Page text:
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by Abigail Van Buren

Narcotics Anonymous Helps Those Overcome by Despair

DEAR ABBY: I just read the letter about the heroin addict who killed herself after writing "King Heroin Is My Shepherd." Her note mentioned "the doctor who told my family it would have been better, and indeed kinder, if the person who got me hooked on dope had taken a gun and blown my brains out."

Abby, I think the doctor who said that was partially responsible for the death of this young woman. She did not need a message of hopelessness and despair, especially from a person of authority and respect.

If only the doctor had encouraged her to hurry to Narcotics Anonymous, she might be alive today. Please print this so that other addicts may find new "courage, strength and hope." Narcotics Anonymous can be reached at 1-800-896-8896. -- CLOSE CALL IN SAN FRANCISCO

DEAR CLOSE CALL: That letter generated a flood of mail from readers whose lives have been touched by drugs, filled with important messages like your own. Read on:

DEAR ABBY: I'm writing in response to "A Saddened Mom" who believes "it takes a village." It really does. I'm glad someone seems to understand that children involved with drugs need to be helped by the whole community. I'm 17 years old, and I've already had a close friend (who was on drugs) commit suicide. I wish people would understand that people don't take drugs because they are stupid or naive, as convenient as that would be to believe. People take drugs because they are depressed and believe they have nothing better to do with their lives.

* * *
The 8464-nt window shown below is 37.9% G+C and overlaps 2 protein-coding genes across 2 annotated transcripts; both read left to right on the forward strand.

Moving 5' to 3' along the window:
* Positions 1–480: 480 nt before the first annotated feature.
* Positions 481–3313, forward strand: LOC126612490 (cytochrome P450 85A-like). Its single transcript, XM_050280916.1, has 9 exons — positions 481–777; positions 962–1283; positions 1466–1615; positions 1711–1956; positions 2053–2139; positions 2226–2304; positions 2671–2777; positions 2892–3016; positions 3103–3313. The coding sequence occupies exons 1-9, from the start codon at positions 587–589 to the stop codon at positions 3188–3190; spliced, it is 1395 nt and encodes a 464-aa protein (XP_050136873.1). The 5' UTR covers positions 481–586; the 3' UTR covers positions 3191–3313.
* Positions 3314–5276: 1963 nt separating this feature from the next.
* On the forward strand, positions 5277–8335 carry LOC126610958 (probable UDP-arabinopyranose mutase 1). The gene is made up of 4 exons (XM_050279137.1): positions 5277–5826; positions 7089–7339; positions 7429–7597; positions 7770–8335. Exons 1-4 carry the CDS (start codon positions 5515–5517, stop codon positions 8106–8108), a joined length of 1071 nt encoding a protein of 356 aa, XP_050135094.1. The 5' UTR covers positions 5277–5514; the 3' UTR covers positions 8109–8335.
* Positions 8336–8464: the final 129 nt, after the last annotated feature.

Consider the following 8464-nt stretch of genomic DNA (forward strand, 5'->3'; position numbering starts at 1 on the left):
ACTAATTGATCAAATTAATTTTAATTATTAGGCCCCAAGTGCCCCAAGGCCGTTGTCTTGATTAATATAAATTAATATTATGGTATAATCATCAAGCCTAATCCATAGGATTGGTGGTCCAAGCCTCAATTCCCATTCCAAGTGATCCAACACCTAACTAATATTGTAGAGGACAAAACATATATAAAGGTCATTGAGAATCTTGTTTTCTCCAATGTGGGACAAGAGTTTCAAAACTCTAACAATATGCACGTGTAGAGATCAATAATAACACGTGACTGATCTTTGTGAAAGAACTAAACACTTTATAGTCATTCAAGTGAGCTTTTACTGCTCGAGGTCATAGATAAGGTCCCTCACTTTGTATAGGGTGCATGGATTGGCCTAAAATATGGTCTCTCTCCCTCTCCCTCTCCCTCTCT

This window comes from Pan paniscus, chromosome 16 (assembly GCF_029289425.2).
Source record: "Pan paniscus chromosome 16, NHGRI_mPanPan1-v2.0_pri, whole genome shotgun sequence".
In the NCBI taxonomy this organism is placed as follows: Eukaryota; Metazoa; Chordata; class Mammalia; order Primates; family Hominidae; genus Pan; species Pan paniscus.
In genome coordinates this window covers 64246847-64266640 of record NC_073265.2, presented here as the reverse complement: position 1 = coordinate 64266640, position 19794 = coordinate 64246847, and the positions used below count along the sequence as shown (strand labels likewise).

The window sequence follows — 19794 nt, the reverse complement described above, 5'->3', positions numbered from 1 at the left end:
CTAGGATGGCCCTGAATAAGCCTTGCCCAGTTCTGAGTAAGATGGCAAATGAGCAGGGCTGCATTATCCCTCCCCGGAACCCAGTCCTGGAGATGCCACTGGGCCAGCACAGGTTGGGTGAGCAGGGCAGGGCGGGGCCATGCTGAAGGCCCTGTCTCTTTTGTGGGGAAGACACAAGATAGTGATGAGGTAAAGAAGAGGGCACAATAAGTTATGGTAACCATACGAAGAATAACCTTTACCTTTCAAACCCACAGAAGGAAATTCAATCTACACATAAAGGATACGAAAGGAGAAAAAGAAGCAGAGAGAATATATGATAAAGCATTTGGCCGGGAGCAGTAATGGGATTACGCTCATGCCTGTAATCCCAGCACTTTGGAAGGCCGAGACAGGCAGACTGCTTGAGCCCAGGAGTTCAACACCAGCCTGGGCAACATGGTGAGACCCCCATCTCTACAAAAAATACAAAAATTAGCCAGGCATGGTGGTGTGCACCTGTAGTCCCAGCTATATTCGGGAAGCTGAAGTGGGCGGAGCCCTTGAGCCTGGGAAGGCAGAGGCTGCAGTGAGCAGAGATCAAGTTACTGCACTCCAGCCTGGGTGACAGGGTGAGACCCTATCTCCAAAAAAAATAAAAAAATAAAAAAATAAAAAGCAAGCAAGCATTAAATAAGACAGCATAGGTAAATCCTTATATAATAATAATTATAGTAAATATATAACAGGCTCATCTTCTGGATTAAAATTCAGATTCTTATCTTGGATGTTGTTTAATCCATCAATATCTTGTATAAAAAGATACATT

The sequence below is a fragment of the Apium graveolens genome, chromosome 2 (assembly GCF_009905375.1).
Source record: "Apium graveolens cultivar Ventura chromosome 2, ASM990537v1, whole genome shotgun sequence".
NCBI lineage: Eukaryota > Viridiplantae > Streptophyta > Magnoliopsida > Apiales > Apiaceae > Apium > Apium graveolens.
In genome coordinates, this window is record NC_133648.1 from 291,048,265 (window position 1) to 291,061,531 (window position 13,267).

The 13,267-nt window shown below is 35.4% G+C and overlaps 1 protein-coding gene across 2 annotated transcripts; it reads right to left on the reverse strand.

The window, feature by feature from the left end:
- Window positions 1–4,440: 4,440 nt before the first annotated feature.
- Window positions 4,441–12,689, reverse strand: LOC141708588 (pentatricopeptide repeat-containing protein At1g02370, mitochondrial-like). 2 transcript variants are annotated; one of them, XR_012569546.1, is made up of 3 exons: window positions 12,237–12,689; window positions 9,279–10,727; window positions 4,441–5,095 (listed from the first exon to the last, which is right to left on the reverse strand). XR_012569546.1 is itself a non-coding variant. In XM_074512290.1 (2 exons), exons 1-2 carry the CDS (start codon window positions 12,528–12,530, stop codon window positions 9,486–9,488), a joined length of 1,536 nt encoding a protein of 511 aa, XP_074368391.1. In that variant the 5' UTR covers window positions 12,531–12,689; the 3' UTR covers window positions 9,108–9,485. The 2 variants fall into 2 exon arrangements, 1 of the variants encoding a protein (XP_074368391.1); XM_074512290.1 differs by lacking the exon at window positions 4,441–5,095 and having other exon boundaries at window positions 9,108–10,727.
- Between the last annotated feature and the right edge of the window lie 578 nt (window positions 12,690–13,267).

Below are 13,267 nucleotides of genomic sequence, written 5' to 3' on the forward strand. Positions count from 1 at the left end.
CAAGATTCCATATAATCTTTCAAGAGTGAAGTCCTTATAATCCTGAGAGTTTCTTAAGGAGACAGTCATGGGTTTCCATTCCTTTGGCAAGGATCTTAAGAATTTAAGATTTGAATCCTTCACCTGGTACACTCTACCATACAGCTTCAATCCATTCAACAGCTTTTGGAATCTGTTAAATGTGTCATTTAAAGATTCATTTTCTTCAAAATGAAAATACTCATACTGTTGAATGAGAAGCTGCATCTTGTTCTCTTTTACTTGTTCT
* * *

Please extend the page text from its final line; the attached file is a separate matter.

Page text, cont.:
I know a lot of kids who are on drugs and none of them really feel they are truly valuable people. If a parent, relative or close adult had really given them a reason to believe they were worthwhile, special and needed, they wouldn't have needed drugs.

"Straight" kids are taught to stay away from "bad" kids, which is too bad -- because peer pressure works just as well in reverse. Peer groups are oftentimes enough to save a child. Fortunately, most of my friends have been saved from drugs by peer pressure. I shudder to think how rare that is. -- YOUNG ENOUGH TO KNOW BETTER IN NEW ORLEANS

DEAR ABBY: Thank you for the reworded 23rd Psalm, "King Heroin Is My Shepherd." It is powerful testimony against drug abuse. It's a shame that an educated, talented 23-year-old young lady had to give her life to produce it. What a difference she could have made in the lives of others if she had been allowed to reach her potential. The loss is incalculable.

Neither my wife nor I has ever used illegal drugs, alcohol or tobacco. We have raised six children who, to our knowledge, have never used any of those substances either. For this success I give a great amount of credit to the reading of articles like this one to our children as they were growing up. They always knew where their parents stood and we tried to be totally up-front, honest and fair with them.

I am a volunteer high school teacher. I have already used this column as a teaching tool. Rarely do I have every student's undivided attention, but when I read your column to them, no one even blinked. There was dead silence afterward. I know it helped to reinforce the commitment of some to stay off drugs and help their peers to stay off drugs, too.

Thank you, Abby, and thanks to the 23-year-old's family for sharing that sad suicide note with the world. I hope some good may come of it. -- DENNIS J. DAVIS, GLENDORA, CALIF.

Good advice for everyone -- teens to seniors -- is in "The Anger in All of Us and How to Deal With It." To order, send a business-sized, self-addressed envelope, plus check or money order for $3.95 ($4.50 in Canada) to: Dear Abby, Anger Booklet, P.O. Box 447, Mount Morris, Ill. 61054-0447. (Postage is included.)

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